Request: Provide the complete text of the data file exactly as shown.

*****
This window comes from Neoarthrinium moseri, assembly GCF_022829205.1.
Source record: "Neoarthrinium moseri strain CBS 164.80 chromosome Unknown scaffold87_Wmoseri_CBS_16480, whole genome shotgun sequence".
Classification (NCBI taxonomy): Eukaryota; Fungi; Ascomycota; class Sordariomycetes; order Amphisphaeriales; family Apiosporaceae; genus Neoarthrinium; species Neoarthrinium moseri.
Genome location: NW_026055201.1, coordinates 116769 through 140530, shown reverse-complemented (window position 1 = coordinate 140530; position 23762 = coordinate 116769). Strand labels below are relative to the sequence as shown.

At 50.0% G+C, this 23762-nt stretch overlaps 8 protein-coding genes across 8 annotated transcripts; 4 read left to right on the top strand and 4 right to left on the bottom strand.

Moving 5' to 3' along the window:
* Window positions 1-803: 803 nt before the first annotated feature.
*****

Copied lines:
This window comes from Neoarthrinium moseri, assembly GCF_022829205.1.
Source record: "Neoarthrinium moseri strain CBS 164.80 chromosome Unknown scaffold87_Wmoseri_CBS_16480, whole genome shotgun sequence".
Classification (NCBI taxonomy): Eukaryota; Fungi; Ascomycota; class Sordariomycetes; order Amphisphaeriales; family Apiosporaceae; genus Neoarthrinium; species Neoarthrinium moseri.
Genome location: NW_026055201.1, coordinates 116769 through 140530, shown reverse-complemented (window position 1 = coordinate 140530; position 23762 = coordinate 116769). Strand labels below are relative to the sequence as shown.

At 50.0% G+C, this 23762-nt stretch overlaps 8 protein-coding genes across 8 annotated transcripts; 4 read left to right on the top strand and 4 right to left on the bottom strand.

Moving 5' to 3' along the window:
* Window positions 1-803: 803 nt before the first annotated feature.